David Miliband has criticised the Government for only agreeing to resettle 20,000 refugees over the next four and a half years ahead of a European Union summit on the migration crisis.
The former foreign secretary described David Cameron's commitment to take in an average of 4,000 Syrian refugees a year as the equivalent of the number arriving on the beaches of Greek island Lesbos every day.
Mr Miliband, who now heads up the aid agency International Rescue Committee (IRC), suggested the UK should join other EU countries in sharing the burden in resettling the hundreds of thousands of refugees travelling across Europe, Africa and the Middle East.
He spoke ahead of Monday's emergency Brussels summit of the EU's 28 interior ministers which Home Secretary Theresa May is expected to attend.
Mrs May will oppose plans for an EU-wide quota system for refugees, which German interior minister Thomas de Maiziere has insisted will give refugees no choice over which country they are resettled in.
Ahead of the talks, Mr Miliband said: "Tomorrow the EU has an opportunity to move beyond its fragmented and lacklustre response to date and finally acknowledge the severity of this humanitarian crisis.
"Europe is facing its largest refugee crisis since the end of World War II.
"Each country needs to shoulder the burden and agree to both relocate refugees who have reached the continent and resettle the most vulnerable from the Middle East.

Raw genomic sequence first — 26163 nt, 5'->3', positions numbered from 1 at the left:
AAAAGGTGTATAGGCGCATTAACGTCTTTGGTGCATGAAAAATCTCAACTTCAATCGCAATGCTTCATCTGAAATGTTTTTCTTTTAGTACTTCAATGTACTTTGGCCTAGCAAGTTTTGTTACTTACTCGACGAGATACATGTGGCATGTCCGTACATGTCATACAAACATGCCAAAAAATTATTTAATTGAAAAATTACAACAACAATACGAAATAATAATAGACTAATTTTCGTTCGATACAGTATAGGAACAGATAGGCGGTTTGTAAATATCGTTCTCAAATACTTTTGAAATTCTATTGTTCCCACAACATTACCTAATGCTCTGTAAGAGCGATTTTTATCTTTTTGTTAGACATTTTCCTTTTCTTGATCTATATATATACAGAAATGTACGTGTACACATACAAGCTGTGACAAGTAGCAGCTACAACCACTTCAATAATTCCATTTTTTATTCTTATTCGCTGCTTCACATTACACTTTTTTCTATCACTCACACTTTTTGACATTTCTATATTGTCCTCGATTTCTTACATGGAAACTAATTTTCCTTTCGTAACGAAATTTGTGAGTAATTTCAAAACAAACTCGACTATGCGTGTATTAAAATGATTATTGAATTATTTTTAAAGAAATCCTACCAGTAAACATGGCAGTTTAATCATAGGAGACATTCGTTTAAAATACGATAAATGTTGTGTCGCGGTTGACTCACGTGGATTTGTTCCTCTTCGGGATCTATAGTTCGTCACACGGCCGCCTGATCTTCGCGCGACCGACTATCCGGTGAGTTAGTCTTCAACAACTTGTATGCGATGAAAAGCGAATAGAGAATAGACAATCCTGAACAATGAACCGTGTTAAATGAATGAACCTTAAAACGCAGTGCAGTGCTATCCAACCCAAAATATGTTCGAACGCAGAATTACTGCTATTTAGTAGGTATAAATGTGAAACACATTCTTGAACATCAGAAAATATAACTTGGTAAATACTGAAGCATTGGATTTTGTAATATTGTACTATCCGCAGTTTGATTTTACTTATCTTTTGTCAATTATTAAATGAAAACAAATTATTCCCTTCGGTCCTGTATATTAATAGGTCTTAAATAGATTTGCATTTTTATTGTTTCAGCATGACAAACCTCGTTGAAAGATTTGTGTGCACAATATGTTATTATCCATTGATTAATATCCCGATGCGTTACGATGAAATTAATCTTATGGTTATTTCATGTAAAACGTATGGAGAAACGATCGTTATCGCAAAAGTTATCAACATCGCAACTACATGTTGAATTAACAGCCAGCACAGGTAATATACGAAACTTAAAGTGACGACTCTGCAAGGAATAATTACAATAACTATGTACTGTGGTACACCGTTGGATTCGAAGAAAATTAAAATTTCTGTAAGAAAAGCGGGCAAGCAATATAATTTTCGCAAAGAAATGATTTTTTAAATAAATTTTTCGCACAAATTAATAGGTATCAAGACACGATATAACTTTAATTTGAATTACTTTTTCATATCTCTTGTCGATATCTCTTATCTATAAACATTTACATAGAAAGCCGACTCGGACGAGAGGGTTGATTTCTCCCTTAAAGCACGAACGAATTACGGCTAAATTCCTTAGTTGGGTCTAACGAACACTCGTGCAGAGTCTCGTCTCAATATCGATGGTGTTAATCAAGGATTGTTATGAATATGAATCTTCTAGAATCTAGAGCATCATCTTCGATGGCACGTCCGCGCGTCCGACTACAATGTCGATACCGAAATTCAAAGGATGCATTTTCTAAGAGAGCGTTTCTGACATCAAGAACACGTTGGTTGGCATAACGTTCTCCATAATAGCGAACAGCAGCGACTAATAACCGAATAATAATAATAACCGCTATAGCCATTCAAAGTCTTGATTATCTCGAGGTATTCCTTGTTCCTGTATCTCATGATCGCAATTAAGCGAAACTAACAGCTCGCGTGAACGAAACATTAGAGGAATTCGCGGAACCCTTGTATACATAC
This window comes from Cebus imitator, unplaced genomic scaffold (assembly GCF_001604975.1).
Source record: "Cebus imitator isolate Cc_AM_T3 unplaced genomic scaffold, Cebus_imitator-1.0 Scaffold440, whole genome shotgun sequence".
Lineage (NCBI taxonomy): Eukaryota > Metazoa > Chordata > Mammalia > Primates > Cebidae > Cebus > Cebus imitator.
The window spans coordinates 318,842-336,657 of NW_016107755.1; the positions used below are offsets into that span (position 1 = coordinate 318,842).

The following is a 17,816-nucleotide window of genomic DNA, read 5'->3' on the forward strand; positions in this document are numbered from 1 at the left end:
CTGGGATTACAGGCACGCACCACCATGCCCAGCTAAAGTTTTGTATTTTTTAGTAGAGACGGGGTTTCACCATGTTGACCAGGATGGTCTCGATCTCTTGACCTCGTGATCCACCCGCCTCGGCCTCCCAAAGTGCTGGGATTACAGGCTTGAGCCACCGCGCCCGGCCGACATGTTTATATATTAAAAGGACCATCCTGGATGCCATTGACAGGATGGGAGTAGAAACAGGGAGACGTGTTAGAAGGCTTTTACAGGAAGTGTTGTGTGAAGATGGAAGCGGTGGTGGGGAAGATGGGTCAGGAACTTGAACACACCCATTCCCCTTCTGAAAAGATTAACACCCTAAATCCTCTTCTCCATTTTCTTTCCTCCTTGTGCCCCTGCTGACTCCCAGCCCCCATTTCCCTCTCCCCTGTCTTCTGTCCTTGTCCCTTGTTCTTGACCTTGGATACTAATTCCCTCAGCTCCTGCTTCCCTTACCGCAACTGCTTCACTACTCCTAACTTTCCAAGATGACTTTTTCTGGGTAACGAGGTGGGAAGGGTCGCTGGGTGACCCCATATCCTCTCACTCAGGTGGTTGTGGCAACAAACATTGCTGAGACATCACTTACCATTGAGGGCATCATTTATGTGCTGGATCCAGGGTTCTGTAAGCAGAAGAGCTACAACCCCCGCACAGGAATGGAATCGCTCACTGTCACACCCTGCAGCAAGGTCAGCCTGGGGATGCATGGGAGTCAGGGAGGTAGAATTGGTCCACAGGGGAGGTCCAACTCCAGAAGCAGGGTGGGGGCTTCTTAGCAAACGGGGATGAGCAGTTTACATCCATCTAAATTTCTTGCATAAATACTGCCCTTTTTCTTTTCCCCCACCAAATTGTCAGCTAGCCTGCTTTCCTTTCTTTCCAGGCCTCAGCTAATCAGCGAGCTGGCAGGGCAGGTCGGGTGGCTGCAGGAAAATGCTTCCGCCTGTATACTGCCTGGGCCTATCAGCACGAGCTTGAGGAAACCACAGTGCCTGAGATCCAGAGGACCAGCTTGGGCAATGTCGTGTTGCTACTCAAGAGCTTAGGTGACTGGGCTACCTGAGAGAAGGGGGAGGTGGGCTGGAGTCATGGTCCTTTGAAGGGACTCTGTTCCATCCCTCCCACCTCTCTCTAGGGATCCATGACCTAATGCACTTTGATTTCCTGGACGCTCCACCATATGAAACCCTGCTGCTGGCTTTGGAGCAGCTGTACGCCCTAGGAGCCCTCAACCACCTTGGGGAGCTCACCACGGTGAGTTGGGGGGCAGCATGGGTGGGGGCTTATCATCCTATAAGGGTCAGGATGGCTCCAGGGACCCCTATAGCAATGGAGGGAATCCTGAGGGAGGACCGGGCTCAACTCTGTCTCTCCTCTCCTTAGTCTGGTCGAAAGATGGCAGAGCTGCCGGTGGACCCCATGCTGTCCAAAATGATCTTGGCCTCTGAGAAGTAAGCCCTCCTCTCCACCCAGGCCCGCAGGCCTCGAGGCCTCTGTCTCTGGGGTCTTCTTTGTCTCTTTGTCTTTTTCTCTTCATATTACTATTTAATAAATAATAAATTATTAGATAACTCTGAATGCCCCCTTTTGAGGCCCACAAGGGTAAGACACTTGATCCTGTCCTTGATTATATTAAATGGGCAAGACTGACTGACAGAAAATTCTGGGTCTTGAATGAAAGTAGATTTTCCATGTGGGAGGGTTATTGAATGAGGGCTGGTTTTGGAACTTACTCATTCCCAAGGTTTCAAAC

"The UK's decision to annually resettle 4,000 Syria refugees over the next five years is the equivalent of accepting the number arriving on a single day on the beaches of the Greek island of Lesbos, where the IRC is providing humanitarian assistance.
"The total offer of 20,000 is the same as the number of refugees who arrived in Munich last weekend.
"With record numbers of people displaced from their homes worldwide, and neighbouring countries no longer able to host them, refugees will keep arriving in Greece and Italy.
"The EU needs to agree on a comprehensive plan to provide people fleeing conflict and persecution with safe, legal ways to make the journey.
"The EU should also expand resettlement programmes, family reunification initiatives and humanitarian visas to spare those on the move the exploitation of the smugglers' routes.
"The shocking images seen on our screens in recent weeks clearly demonstrate that those arriving in Europe are not being treated with the respect, dignity and humanity that they deserve."